Homer's Odyssey: Know This Greek Myth

30/08/2021

     Homer's Odyssey is one of the most famous works in Greek Mythology, as it is the story of the hero Odysseus. During this Myth, the Hero encounters a series of challenges, get to know his summary.

First of all... What is Odyssey?

     Odyssey is one of the two main epic poems from Ancient Greece attributed to Homer. It is a sequel to the Iliad, another work credited to the author, and is a fundamental poem in the Western canon. Historically, it is the second - the first being the Iliad itself - work in Western literature.

     The Odyssey, like the Iliad, is a poem elaborated over centuries of oral tradition, having its form fixed in writing, probably in the late 8th century BC The Homeric language combines different dialects, including ancient reminiscences of the Greek language, resulting, therefore, in an artificial language, however understood.

On his journey, Odysseus encounters several challenges such as: The Cyclops Polyphemus, the Sea Serpent Scylla, the Monster of the Deep Charybdis, the Greek Gods Zeus, Hermes and several others...


The History of the Odyssey in Summary:

     Odysseus, who spent seven years in captivity on the island of Calypso. She is persuaded to release him by the messenger god, Hermes, sent by Zeus. Odysseus builds a raft and receives clothing, food and drink from Calypso; he ends up sinking, however, through Poseidon work, and is forced to swim to the island of Escheria where, naked and exhausted, he hides in a pile of leaves and falls asleep. The next morning, awakened by the laughter of approaching girls, he sees the young Nausicaa, who has come with her maids to wash clothes by the sea.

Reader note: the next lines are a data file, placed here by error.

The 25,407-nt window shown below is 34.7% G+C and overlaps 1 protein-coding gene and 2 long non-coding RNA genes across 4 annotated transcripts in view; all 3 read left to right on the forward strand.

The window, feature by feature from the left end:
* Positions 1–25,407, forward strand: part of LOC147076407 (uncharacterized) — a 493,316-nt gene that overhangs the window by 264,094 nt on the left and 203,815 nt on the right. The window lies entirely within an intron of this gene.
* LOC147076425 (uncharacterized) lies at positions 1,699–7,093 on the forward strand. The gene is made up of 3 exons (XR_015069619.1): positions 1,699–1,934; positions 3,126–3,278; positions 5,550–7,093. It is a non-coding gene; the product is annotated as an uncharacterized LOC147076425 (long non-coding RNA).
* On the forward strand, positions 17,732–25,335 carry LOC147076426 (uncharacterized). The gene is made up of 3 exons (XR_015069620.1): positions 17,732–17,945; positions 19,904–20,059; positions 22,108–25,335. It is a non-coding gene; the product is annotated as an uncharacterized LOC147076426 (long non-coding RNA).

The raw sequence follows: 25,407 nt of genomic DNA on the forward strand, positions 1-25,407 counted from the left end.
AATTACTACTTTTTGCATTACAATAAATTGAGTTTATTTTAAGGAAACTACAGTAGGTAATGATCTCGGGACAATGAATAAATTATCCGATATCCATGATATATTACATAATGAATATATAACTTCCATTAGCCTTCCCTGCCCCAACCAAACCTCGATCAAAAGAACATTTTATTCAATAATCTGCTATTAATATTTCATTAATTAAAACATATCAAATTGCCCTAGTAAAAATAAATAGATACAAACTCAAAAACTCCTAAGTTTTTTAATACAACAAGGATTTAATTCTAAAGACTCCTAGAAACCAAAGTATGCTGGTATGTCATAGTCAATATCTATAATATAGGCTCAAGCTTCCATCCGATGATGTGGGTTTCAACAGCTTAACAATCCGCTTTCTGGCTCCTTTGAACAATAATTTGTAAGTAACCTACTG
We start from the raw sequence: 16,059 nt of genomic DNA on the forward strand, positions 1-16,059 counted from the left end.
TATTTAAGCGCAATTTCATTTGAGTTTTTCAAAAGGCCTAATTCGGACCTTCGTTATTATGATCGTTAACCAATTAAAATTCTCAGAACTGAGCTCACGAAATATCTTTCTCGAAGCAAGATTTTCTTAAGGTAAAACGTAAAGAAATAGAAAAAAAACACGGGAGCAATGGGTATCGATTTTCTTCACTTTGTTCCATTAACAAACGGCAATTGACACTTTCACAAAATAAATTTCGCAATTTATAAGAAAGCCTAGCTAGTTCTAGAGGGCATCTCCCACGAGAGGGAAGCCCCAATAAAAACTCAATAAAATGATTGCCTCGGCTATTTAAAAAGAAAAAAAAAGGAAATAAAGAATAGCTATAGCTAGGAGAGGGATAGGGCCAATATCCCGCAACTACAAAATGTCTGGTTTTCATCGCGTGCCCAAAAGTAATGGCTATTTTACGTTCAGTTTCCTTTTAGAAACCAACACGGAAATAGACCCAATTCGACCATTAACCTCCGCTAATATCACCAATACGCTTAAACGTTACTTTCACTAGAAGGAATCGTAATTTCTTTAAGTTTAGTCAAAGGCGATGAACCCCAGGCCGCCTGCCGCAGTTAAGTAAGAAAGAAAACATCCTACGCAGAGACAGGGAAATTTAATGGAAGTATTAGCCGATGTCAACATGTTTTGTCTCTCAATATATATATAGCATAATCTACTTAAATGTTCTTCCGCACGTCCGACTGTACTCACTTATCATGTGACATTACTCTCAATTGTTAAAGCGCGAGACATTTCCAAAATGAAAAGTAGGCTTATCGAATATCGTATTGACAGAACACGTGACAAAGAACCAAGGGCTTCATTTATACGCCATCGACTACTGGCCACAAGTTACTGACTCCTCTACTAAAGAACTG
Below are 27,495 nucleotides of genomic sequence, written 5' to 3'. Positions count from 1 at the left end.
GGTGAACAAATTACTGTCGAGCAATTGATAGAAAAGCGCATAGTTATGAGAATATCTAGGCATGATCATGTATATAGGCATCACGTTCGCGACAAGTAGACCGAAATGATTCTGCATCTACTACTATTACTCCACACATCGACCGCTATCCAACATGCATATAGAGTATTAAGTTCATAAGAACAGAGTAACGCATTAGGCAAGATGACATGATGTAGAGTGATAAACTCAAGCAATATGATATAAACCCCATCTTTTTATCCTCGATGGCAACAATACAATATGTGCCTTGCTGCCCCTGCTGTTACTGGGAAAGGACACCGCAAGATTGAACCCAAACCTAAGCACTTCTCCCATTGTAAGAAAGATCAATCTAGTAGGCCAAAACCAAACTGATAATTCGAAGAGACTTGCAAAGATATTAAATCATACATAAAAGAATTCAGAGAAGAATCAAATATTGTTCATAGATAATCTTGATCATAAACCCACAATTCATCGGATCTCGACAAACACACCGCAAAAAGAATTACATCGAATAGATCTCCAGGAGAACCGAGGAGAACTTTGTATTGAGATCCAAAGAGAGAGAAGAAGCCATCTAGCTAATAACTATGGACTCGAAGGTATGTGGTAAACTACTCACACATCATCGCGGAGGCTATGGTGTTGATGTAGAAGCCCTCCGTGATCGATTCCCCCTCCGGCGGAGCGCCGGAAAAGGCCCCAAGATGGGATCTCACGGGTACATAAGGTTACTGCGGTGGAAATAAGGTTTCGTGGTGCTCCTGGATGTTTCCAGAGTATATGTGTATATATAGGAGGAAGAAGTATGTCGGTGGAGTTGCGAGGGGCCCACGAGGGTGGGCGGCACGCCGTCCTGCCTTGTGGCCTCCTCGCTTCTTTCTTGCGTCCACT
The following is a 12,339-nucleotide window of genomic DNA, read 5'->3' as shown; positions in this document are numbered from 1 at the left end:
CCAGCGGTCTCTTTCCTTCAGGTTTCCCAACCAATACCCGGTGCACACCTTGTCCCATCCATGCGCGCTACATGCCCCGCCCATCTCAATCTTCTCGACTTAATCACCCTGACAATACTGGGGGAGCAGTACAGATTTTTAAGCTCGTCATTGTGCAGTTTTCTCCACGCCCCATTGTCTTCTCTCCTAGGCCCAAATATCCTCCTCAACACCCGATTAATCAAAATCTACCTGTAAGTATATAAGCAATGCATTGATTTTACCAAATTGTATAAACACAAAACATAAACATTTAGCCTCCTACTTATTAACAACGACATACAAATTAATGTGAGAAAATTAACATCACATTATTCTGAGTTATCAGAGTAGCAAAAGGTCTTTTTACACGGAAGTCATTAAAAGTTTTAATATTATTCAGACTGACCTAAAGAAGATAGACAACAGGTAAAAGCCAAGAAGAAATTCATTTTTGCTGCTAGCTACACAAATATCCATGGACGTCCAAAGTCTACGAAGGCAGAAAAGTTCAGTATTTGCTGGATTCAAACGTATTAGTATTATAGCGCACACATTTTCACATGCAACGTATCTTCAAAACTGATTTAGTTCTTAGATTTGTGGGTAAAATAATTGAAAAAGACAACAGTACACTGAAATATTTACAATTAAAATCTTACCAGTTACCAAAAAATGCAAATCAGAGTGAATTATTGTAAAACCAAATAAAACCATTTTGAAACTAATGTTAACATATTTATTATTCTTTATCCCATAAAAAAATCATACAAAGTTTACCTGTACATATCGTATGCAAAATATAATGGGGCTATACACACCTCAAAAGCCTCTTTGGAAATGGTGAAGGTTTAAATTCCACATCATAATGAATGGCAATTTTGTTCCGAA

Odysseus asks her for help, who encourages him to seek the hospitality of her country, Aretê and Alcinoo. Odysseus, who initially does not identify himself, is welcomed; he stays there for several days, participates in a pentathlon, and listens to blind singer Demodochus perform two narrative poems. The first is an obscure incident from the Trojan War, the "Dispute between Odysseus and Achilles", while the second is the narrative of a love affair between two Olympian gods, Ares and Aphrodite. Odysseus then asks Demodochus to return to the subject of the Trojan War, which tells about the Trojan Horse, a ploy in which Odysseus had played a crucial role. Unable to hide his emotions as he narrates the episode, Odysseus finally reveals his identity, and begins to tell the fantastic story of his return to Troy.